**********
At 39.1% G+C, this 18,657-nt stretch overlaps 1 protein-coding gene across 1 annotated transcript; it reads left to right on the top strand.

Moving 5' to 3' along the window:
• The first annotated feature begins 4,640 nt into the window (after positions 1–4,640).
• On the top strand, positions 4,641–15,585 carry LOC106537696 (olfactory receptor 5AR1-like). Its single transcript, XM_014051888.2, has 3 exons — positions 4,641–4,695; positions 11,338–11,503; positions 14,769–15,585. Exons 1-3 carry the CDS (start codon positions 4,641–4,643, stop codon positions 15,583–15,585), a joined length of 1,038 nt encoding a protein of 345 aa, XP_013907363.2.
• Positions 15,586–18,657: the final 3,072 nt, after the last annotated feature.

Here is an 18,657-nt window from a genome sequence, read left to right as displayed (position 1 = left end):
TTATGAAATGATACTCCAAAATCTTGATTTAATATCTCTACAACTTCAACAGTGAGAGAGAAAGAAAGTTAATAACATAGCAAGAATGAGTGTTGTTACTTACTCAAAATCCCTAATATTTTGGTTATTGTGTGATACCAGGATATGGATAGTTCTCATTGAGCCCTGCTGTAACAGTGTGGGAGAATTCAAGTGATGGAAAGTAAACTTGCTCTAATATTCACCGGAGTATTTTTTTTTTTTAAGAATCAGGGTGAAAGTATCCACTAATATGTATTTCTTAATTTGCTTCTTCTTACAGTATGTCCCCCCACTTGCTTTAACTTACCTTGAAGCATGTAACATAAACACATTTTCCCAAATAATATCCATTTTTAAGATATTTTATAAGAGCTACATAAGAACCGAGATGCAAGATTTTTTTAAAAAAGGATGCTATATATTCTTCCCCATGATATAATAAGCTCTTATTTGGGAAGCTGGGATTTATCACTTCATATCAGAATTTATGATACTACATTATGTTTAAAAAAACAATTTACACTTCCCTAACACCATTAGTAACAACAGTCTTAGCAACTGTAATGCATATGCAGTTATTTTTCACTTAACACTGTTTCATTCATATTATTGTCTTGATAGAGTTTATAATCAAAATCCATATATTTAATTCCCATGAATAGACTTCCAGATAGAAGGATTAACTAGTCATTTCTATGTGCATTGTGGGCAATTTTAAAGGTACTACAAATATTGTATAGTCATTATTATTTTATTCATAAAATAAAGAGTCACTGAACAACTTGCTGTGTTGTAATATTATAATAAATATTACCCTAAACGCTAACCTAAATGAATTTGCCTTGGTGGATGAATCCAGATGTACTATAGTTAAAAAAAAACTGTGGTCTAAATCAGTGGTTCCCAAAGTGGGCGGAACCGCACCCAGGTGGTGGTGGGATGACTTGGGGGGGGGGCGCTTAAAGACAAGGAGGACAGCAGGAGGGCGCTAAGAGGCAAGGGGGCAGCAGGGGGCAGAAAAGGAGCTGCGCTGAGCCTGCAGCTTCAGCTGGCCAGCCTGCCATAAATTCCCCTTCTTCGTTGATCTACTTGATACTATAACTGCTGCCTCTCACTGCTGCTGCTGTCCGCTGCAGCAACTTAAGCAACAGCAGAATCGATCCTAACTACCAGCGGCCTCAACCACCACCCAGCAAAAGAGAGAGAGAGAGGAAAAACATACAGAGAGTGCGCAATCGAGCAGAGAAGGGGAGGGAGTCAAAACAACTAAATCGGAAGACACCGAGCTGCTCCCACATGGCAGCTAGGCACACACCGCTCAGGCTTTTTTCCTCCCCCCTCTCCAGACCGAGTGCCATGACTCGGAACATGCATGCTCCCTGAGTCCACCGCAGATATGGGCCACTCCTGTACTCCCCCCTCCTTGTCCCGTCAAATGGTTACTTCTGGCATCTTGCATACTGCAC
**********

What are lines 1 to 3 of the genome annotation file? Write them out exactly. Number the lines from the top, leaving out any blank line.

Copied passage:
At 39.1% G+C, this 18,657-nt stretch overlaps 1 protein-coding gene across 1 annotated transcript; it reads left to right on the top strand.

Moving 5' to 3' along the window:
• The first annotated feature begins 4,640 nt into the window (after positions 1–4,640).